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Deborah Mays (editor), The Architecture of Scottish Cities Tuckwell Press, East Linton, 1997. Paperback, £20, ISBN 1 862320284.

Deborah Mays (editor), The Architecture of Scottish Cities Tuckwell Press, East Linton, 1997.... Deborah Mays (editor), The Architecture of Scottish Cities, Tuckwell Press, East Linton, 1997. Paperback, £20, isbn i 862320284. The chief purpose of this collection of essays is to pay tribute to David Walker's achievement as 'artist, architectural historian and civil servant'. The Editor, Deborah Mays, reminds us, that David Walker is more than the sum of his professional credentials in sharing however, with the contributors their 'sadness that it was not completed in time for Averil Walker to witness the presentation and enjoy the intended honour'. David Walker's is first a visual talent; he studied as an artist printmaker. He consumes a building with his eyes. His cover drawing of a surreal city to illustrate a glossary of architectural terms is as clear and explicit as M. C. Escher's 'Ascending and Descending'. It convinces through insistent architectural detail, and is thus quite different in mood and intention from the frontispiece, John Knight's drawing of Edinburgh Castle. Anne Riches' refreshing account is of the observations not of building professionals but of interested tourists visiting Scotland, such as Daniel Defoe, Dorothy Wordsworth, Boswell and Johnston. It was Thomas Morer whose comment on the Royal Mile in 1689 has provided her http://www.deepdyve.com/assets/images/DeepDyve-Logo-lg.png Architectural Heritage Edinburgh University Press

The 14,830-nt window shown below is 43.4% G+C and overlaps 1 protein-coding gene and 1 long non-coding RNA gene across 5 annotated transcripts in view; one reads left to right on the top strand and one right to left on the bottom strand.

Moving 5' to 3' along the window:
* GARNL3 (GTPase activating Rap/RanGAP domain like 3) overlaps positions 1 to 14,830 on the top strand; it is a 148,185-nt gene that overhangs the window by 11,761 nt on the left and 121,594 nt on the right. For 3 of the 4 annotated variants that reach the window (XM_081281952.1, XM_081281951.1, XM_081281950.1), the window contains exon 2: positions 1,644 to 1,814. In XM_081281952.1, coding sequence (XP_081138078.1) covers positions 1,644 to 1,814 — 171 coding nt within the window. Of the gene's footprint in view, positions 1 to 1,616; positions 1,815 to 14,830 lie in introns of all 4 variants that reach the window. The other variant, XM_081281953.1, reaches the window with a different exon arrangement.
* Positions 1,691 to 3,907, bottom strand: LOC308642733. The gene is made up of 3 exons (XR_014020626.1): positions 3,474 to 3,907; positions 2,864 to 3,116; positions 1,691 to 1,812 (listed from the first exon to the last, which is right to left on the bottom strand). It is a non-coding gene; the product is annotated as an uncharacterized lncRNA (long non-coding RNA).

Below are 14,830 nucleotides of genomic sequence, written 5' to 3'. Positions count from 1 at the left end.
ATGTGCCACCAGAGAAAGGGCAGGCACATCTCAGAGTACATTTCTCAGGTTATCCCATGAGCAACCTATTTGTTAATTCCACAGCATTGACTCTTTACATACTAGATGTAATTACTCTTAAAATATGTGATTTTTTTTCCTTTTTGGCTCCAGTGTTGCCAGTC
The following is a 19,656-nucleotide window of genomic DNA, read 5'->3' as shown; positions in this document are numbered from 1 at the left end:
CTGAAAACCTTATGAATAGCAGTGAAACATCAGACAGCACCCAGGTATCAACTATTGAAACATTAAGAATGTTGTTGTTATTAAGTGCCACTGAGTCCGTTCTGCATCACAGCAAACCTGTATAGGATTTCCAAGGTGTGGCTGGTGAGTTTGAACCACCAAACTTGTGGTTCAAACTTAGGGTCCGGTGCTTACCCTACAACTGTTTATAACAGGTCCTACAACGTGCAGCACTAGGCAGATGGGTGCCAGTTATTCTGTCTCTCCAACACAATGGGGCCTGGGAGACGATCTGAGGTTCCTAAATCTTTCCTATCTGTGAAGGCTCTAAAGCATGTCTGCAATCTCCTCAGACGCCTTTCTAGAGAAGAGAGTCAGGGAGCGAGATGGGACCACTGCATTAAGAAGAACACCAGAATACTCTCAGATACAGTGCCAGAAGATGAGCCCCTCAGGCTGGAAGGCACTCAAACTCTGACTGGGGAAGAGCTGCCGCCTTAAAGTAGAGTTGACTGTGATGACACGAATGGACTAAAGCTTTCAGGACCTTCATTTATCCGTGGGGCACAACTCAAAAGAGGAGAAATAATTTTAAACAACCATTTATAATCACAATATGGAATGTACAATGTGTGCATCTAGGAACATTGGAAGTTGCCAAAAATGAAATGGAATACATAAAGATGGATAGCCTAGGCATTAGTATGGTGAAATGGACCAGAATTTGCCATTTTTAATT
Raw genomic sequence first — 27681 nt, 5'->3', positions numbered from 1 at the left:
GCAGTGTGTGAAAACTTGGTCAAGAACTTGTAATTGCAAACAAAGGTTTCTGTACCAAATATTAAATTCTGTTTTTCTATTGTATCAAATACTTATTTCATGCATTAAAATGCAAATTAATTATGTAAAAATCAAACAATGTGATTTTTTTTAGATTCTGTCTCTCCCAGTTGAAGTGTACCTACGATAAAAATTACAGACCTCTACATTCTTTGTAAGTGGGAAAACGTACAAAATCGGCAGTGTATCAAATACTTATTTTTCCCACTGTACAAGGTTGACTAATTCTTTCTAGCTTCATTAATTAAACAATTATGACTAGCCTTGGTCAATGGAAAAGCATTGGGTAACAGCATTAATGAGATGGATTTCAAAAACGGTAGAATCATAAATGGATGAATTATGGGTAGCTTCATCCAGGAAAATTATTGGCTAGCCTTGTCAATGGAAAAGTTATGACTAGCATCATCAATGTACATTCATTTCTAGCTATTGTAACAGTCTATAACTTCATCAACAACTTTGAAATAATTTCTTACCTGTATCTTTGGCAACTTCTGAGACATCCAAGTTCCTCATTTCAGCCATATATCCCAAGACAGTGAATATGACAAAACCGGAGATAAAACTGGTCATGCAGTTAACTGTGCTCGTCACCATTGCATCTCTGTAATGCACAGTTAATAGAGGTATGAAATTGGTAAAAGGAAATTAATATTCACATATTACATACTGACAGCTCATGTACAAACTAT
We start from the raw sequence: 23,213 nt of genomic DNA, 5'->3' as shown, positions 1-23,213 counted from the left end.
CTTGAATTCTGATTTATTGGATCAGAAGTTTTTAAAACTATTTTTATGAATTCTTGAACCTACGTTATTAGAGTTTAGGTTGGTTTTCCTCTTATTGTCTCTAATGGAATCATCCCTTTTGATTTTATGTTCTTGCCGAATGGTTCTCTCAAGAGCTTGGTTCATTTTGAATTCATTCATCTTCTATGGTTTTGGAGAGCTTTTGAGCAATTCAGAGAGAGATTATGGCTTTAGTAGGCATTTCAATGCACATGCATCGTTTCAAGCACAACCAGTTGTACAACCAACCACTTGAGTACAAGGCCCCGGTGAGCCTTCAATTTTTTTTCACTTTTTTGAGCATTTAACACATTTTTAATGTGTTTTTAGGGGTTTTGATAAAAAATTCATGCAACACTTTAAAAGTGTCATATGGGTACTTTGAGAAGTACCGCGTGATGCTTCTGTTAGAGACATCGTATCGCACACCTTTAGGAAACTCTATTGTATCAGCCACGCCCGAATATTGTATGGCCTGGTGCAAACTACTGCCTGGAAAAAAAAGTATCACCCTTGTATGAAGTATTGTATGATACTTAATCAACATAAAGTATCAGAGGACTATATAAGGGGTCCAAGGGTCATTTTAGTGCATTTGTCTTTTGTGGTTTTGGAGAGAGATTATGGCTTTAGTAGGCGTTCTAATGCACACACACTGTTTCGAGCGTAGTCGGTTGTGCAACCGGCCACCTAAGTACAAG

Deborah Mays (editor), The Architecture of Scottish Cities Tuckwell Press, East Linton, 1997. Paperback, £20, ISBN 1 862320284.

Architectural Heritage , Volume 9 (9): 99 – Jan 1, 1998

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Publisher
Edinburgh University Press
Copyright
Copyright © Edinburgh University Press
Subject
Book Reviews
ISSN
1350-7524
eISSN
1755-1641
DOI
10.3366/arch.1998.9.9.99
Publisher site
See Article on Publisher Site

Abstract

Deborah Mays (editor), The Architecture of Scottish Cities, Tuckwell Press, East Linton, 1997. Paperback, £20, isbn i 862320284. The chief purpose of this collection of essays is to pay tribute to David Walker's achievement as 'artist, architectural historian and civil servant'. The Editor, Deborah Mays, reminds us, that David Walker is more than the sum of his professional credentials in sharing however, with the contributors their 'sadness that it was not completed in time for Averil Walker to witness the presentation and enjoy the intended honour'. David Walker's is first a visual talent; he studied as an artist printmaker. He consumes a building with his eyes. His cover drawing of a surreal city to illustrate a glossary of architectural terms is as clear and explicit as M. C. Escher's 'Ascending and Descending'. It convinces through insistent architectural detail, and is thus quite different in mood and intention from the frontispiece, John Knight's drawing of Edinburgh Castle. Anne Riches' refreshing account is of the observations not of building professionals but of interested tourists visiting Scotland, such as Daniel Defoe, Dorothy Wordsworth, Boswell and Johnston. It was Thomas Morer whose comment on the Royal Mile in 1689 has provided her

Journal

Architectural HeritageEdinburgh University Press

Published: Jan 1, 1998

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